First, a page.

I do not have a good example dashboard to direct you to currently. There will be something in webcast 2 that I think you will find helpful, which is directly related to what you are asking however, as an extra, showing how you could pull these all together for useful information. I can, however, give two examples here to show how this information can be displayed that I think will help you out.
The first is showing the open vulnerabilities. However, it had divided the data up into specific groupings; open vulnerability on external-facing servers. The example below is taken from one of the MGT516 labs (this was created in Domo, a SaaS BI tool). The distinct colors are showing the criticality levels, and the entire graphic is clickable to drill deeper into the information.
A second example, which again is from the MGT516 class, is showing open vulnerabilities, but we have broken it down by class and owner.
Both are displaying the open vulnerabilities but have taken it a step further and layered in more context to create some meaningful groupings. This second figure’s colors relate to the system owner. But a quick visual here can show so much information.
Finally, below is an example taken from my developer instance of ServiceNow. This is showing the new and closed critical vulnerabilities on a per month basis.
Again, this example is layering in more context for us, so we can see the open critical and closed vulnerabilities that we mentioned above.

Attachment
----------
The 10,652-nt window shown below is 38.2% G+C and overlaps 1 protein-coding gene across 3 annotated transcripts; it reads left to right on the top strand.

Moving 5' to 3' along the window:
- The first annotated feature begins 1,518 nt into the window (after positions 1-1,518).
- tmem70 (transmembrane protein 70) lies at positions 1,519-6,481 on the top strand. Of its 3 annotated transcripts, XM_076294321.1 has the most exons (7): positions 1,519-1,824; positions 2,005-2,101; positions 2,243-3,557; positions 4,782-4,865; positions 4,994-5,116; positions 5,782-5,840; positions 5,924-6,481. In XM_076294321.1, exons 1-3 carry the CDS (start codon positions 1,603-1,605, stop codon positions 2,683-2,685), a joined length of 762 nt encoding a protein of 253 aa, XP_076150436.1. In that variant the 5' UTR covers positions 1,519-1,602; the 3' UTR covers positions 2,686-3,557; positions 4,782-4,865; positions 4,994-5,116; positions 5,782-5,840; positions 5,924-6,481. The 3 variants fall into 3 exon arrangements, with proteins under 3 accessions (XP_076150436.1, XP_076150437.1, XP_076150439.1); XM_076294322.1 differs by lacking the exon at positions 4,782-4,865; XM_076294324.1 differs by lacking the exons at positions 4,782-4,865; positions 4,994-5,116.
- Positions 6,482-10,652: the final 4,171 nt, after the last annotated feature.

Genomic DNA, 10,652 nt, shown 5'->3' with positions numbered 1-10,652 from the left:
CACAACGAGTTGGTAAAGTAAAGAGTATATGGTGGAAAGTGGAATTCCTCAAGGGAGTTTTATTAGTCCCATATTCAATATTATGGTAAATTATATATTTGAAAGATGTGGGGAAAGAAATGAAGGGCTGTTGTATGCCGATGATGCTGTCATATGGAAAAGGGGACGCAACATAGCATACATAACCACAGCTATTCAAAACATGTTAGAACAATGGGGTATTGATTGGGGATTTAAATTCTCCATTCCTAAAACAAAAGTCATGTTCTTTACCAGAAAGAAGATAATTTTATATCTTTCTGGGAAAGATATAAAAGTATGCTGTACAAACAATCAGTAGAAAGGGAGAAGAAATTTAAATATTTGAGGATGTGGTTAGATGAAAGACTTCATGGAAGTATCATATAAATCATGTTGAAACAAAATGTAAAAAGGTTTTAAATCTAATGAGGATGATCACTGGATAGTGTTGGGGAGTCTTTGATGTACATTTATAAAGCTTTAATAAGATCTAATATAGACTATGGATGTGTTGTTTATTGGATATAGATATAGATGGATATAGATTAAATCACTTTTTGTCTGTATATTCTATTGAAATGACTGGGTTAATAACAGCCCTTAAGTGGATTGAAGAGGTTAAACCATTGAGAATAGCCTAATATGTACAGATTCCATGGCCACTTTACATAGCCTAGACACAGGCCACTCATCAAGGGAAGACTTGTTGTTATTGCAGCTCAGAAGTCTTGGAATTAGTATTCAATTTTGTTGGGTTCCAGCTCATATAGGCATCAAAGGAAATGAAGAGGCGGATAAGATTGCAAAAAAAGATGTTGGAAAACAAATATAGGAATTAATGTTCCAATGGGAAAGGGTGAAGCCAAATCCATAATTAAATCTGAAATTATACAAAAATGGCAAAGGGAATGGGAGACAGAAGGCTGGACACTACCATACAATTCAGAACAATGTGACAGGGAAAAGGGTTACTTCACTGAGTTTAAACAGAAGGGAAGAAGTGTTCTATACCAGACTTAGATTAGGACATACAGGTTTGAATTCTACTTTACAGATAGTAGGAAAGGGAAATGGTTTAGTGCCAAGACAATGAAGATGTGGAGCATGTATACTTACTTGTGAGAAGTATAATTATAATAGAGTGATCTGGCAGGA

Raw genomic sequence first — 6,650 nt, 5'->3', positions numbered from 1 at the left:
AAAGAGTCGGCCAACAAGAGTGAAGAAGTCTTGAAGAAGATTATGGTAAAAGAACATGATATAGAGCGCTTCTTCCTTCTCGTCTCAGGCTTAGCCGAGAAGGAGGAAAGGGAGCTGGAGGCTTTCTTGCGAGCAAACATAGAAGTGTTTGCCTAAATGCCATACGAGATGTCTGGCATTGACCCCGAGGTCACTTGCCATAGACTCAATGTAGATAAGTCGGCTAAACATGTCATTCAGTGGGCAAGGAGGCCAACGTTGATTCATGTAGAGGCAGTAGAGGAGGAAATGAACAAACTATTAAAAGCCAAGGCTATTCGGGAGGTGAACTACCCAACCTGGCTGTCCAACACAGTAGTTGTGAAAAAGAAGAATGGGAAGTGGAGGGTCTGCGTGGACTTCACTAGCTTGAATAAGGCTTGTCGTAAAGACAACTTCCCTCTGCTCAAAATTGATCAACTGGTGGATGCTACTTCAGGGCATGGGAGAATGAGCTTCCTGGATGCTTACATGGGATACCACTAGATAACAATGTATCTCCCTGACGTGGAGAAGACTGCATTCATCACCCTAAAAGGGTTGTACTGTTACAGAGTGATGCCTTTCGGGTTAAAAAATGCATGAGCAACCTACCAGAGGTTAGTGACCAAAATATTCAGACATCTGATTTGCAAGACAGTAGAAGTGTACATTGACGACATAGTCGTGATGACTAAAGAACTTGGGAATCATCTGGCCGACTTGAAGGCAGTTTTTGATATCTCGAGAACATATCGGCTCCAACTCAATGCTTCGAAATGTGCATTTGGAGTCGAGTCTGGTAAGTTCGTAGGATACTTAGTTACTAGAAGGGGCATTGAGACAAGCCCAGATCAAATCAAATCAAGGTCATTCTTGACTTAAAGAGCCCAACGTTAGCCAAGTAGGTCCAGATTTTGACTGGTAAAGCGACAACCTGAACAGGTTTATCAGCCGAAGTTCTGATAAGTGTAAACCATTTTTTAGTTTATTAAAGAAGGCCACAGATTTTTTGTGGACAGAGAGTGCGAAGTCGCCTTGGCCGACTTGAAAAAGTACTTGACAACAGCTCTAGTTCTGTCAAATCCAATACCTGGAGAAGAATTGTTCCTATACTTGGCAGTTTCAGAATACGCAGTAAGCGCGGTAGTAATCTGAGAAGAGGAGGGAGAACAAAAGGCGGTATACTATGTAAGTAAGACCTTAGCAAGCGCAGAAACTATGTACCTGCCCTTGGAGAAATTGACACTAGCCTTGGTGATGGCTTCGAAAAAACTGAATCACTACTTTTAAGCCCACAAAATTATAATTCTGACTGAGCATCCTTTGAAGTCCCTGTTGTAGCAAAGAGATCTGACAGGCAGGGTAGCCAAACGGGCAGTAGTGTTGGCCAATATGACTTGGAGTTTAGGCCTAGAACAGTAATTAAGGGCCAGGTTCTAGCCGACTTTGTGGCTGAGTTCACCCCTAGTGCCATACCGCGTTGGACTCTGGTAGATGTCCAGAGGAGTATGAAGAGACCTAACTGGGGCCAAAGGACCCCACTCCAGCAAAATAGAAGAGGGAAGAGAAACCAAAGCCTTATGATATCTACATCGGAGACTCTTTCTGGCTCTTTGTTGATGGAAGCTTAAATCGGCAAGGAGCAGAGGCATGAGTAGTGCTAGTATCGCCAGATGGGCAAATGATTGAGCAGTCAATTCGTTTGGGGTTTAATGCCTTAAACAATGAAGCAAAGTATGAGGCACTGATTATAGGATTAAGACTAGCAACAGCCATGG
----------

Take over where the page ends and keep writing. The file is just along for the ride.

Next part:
These are a bit of a sneak peek into the second half of the next webcast, where I will be offering, besides the 3 metrics, additional tips to help present metrics.
Next question: Are tools like Nmap better categorized as controls to validate asset inventory? Nmap could find and flag deviations from what was expected to be there. But your actual inventory should not be based on what you see (machines can be off / protected). The actual inventory is best done in a database/spreadsheet, a manually validated list...
In the webcast, I did mention that you could even use Nmap to help you start to discover the assets within your organization. I completely agree that Nmap is not the best tool to get your asset inventory information from. It will just provide you with details about a system being on or off, and responding, as well as what ports are open. From there, you would need to get further information to confirm software installed and running on the system from tools like WMIC or PowerShell if you have nothing else available. You can also leverage other tools within your environment to get asset information (DHCP, Active Directory, AV systems to name but a few), as they all have some data on the systems that are communicating to them. But none give a complete view. But if you have nothing else, it is a place for you to start.
How to document exclusions that are acceptable because of additional controls - and monitor that those controls are still in place. E.g., a legacy browser that is only able to access internal resources, not the internet.
Compensating controls can help reduce the risk. And by doing that, as you state, the risk may be taken to an acceptable level, and it has been decided that they do not require any further remediation efforts. For me, however, when that decision is taken, I don’t consider them excluded, but an accepted risk.